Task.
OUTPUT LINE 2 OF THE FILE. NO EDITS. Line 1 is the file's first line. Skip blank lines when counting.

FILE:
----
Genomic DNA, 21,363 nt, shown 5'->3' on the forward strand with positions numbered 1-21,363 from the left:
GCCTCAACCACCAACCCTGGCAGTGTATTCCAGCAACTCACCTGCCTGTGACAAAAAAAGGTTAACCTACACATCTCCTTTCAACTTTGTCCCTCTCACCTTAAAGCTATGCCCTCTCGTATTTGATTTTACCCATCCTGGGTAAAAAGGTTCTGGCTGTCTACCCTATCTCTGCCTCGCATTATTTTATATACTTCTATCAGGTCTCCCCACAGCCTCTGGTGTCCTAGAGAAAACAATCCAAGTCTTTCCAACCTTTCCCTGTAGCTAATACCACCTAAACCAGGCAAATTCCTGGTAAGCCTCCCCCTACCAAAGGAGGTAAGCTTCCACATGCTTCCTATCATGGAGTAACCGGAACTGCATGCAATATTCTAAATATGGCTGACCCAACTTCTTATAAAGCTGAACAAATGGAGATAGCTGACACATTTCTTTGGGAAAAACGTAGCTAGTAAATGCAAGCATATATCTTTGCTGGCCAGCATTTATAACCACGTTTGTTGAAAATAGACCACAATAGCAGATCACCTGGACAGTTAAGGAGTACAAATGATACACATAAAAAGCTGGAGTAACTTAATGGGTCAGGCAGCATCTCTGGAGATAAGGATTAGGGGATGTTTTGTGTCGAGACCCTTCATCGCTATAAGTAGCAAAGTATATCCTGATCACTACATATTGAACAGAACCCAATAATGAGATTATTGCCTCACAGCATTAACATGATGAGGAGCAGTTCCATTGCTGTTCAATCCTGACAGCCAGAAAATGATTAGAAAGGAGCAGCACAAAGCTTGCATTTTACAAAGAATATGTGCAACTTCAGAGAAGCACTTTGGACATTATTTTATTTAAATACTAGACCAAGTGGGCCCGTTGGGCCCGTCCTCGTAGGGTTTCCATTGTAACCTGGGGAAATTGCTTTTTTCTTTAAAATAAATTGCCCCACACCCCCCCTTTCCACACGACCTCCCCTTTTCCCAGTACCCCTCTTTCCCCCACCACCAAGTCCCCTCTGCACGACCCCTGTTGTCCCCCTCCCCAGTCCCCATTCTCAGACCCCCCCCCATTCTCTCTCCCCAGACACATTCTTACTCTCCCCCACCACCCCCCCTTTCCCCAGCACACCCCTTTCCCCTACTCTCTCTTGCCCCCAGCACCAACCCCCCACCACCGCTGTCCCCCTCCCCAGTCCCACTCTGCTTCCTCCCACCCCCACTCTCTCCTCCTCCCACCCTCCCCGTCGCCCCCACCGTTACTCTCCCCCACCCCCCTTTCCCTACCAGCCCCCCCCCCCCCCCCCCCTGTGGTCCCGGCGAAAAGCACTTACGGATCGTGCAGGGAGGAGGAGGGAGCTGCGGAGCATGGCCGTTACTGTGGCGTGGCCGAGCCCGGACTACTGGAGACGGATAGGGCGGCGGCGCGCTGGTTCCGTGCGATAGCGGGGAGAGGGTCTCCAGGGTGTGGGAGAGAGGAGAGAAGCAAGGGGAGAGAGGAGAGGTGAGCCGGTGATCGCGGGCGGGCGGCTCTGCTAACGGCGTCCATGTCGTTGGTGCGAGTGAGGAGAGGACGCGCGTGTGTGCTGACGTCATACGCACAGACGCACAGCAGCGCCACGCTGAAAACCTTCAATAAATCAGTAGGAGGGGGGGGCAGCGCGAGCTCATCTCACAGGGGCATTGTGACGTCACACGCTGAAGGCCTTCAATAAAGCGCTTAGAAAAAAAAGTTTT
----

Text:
GCCTCAACCACCAACCCTGGCAGTGTATTCCAGCAACTCACCTGCCTGTGACAAAAAAAGGTTAACCTACACATCTCCTTTCAACTTTGTCCCTCTCACCTTAAAGCTATGCCCTCTCGTATTTGATTTTACCCATCCTGGGTAAAAAGGTTCTGGCTGTCTACCCTATCTCTGCCTCGCATTATTTTATATACTTCTATCAGGTCTCCCCACAGCCTCTGGTGTCCTAGAGAAAACAATCCAAGTCTTTCCAACCTTTCCCTGTAGCTAATACCACCTAAACCAGGCAAATTCCTGGTAAGCCTCCCCCTACCAAAGGAGGTAAGCTTCCACATGCTTCCTATCATGGAGTAACCGGAACTGCATGCAATATTCTAAATATGGCTGACCCAACTTCTTATAAAGCTGAACAAATGGAGATAGCTGACACATTTCTTTGGGAAAAACGTAGCTAGTAAATGCAAGCATATATCTTTGCTGGCCAGCATTTATAACCACGTTTGTTGAAAATAGACCACAATAGCAGATCACCTGGACAGTTAAGGAGTACAAATGATACACATAAAAAGCTGGAGTAACTTAATGGGTCAGGCAGCATCTCTGGAGATAAGGATTAGGGGATGTTTTGTGTCGAGACCCTTCATCGCTATAAGTAGCAAAGTATATCCTGATCACTACATATTGAACAGAACCCAATAATGAGATTATTGCCTCACAGCATTAACATGATGAGGAGCAGTTCCATTGCTGTTCAATCCTGACAGCCAGAAAATGATTAGAAAGGAGCAGCACAAAGCTTGCATTTTACAAAGAATATGTGCAACTTCAGAGAAGCACTTTGGACATTATTTTATTTAAATACTAGACCAAGTGGGCCCGTTGGGCCCGTCCTCGTAGGGTTTCCATTGTAACCTGGGGAAATTGCTTTTTTCTTTAAAATAAATTGCCCCACACCCCCCCTTTCCACACGACCTCCCCTTTTCCCAGTACCCCTCTTTCCCCCACCACCAAGTCCCCTCTGCACGACCCCTGTTGTCCCCCTCCCCAGTCCCCATTCTCAGACCCCCCCCCATTCTCTCTCCCCAGACACATTCTTACTCTCCCCCACCACCCCCCCTTTCCCCAGCACACCCCTTTCCCCTACTCTCTCTTGCCCCCAGCACCAACCCCCCACCACCGCTGTCCCCCTCCCCAGTCCCACTCTGCTTCCTCCCACCCCCACTCTCTCCTCCTCCCACCCTCCCCGTCGCCCCCACCGTTACTCTCCCCCACCCCCCTTTCCCTACCAGCCCCCCCCCCCCCCCCCCCTGTGGTCCCGGCGAAAAGCACTTACGGATCGTGCAGGGAGGAGGAGGGAGCTGCGGAGCATGGCCGTTACTGTGGCGTGGCCGAGCCCGGACTACTGGAGACGGATAGGGCGGCGGCGCGCTGGTTCCGTGCGATAGCGGGGAGAGGGTCTCCAGGGTGTGGGAGAGAGGAGAGAAGCAAGGGGAGAGAGGAGAGGTGAGCCGGTGATCGCGGGCGGGCGGCTCTGCTAACGGCGTCCATGTCGTTGGTGCGAGTGAGGAGAGGACGCGCGTGTGTGCTGACGTCATACGCACAGACGCACAGCAGCGCCACGCTGAAAACCTTCAATAAATCAGTAGGAGGGGGGGGCAGCGCGAGCTCATCTCACAGGGGCATTGTGACGTCACACGCTGAAGGCCTTCAATAAAGCGCTTAGAAAAAAAAGTTTT